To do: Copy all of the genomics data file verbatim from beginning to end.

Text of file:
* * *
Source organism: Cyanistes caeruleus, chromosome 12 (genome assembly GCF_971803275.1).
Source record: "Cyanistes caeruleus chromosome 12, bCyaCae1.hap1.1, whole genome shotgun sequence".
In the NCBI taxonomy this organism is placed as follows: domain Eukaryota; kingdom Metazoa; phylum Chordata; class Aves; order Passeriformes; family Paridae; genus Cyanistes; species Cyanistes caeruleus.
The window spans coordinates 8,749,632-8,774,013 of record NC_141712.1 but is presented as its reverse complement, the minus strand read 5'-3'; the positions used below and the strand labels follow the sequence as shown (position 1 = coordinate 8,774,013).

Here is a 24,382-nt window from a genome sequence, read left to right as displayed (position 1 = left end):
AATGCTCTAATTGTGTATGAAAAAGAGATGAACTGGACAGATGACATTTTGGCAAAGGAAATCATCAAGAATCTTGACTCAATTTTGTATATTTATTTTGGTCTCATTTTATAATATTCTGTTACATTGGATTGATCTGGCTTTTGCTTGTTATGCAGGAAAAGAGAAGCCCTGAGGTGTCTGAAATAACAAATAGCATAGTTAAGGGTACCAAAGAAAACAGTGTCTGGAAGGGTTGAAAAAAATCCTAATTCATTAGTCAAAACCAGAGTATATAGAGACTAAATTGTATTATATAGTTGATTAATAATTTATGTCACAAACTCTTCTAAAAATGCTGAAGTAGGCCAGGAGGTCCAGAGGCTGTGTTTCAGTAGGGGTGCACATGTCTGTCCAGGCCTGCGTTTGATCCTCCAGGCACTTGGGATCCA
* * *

Source organism: Cyanistes caeruleus, chromosome 12 (genome assembly GCF_971803275.1).
Source record: "Cyanistes caeruleus chromosome 12, bCyaCae1.hap1.1, whole genome shotgun sequence".
In the NCBI taxonomy this organism is placed as follows: domain Eukaryota; kingdom Metazoa; phylum Chordata; class Aves; order Passeriformes; family Paridae; genus Cyanistes; species Cyanistes caeruleus.
The window spans coordinates 8,749,632-8,774,013 of record NC_141712.1 but is presented as its reverse complement, the minus strand read 5'-3'; the positions used below and the strand labels follow the sequence as shown (position 1 = coordinate 8,774,013).

Here is a 24,382-nt window from a genome sequence, read left to right as displayed (position 1 = left end):
AATGCTCTAATTGTGTATGAAAAAGAGATGAACTGGACAGATGACATTTTGGCAAAGGAAATCATCAAGAATCTTGACTCAATTTTGTATATTTATTTTGGTCTCATTTTATAATATTCTGTTACATTGGATTGATCTGGCTTTTGCTTGTTATGCAGGAAAAGAGAAGCCCTGAGGTGTCTGAAATAACAAATAGCATAGTTAAGGGTACCAAAGAAAACAGTGTCTGGAAGGGTTGAAAAAAATCCTAATTCATTAGTCAAAACCAGAGTATATAGAGACTAAATTGTATTATATAGTTGATTAATAATTTATGTCACAAACTCTTCTAAAAATGCTGAAGTAGGCCAGGAGGTCCAGAGGCTGTGTTTCAGTAGGGGTGCACATGTCTGTCCAGGCCTGCGTTTGATCCTCCAGGCACTTGGGATCCA